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The seller of that un-rhymable Aerobird had the temerity to ask $13,200 for his artwork and that resulted in a stunning 96.47 percent Crack Pipe loss. Maybe, like Van Gogh his work will be better appreciated post mortem.

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Just one day after that shocking Thunderbird passed into memory we looked at another Ford, a 1989 Bronco II that appeared remarkably well preserved and asked a meager $1,500.

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Those seemingly at-odds attributes resulted in the little trucklet earning a decisive 96.03 percent Nice Price win, the highest of the year. That bodes well for Ford’s impending release of its next generation Bronco and Bronco-ette, as long as they’re not Broncos in name only, and only cost $1,500.

Round 5, The Passion:

Making our opinions known may very well be the reason the internet was invented. That’s not to say however, that we were equally engaged when it came to the voting for all of 2018's candidates.

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The physical act of voting, which involves some modicum of movement and hence could be construed as a questionable expenditure of time by some, varied dramatically.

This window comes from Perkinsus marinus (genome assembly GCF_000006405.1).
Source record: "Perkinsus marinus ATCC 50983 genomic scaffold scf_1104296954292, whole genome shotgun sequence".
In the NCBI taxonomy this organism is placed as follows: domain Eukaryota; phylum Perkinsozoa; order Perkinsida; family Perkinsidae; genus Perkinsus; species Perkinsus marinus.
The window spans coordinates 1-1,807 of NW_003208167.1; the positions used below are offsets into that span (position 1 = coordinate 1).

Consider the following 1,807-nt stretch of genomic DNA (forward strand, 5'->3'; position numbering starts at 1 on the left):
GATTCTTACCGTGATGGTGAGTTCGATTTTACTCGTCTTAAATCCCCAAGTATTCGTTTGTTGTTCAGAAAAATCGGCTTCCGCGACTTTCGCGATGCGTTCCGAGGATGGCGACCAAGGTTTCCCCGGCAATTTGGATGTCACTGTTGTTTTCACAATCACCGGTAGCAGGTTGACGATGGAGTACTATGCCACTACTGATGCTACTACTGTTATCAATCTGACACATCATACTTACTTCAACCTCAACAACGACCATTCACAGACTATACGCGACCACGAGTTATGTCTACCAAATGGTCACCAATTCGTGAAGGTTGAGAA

It wasn’t aligned with comment numbers or overall popularity either, a fact which I find extremely puzzling. The top five candidates generating the most votes—both up and down—are as follows:

That’s a lot of passion for the product right there. Whether you thought it was a deal or not, you thought it was worth your time to weigh in on its fate.

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On the other end of the scale we had a small tally of cars that really didn’t stir your loins in any fashion whatsoever. The bottom five vote getters were:

Round 6, The streaks:

Of course that passion manifested itself into winners and losers, as aways. Sometimes those came in waves like the nausea induced by eating bargain bin sushi.

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The longest wining streak we had ran for an amazing ten consecutive days—two weeks worth of win, which don’t let anyone tell you otherwise, is a lot of win. Here they are, in order.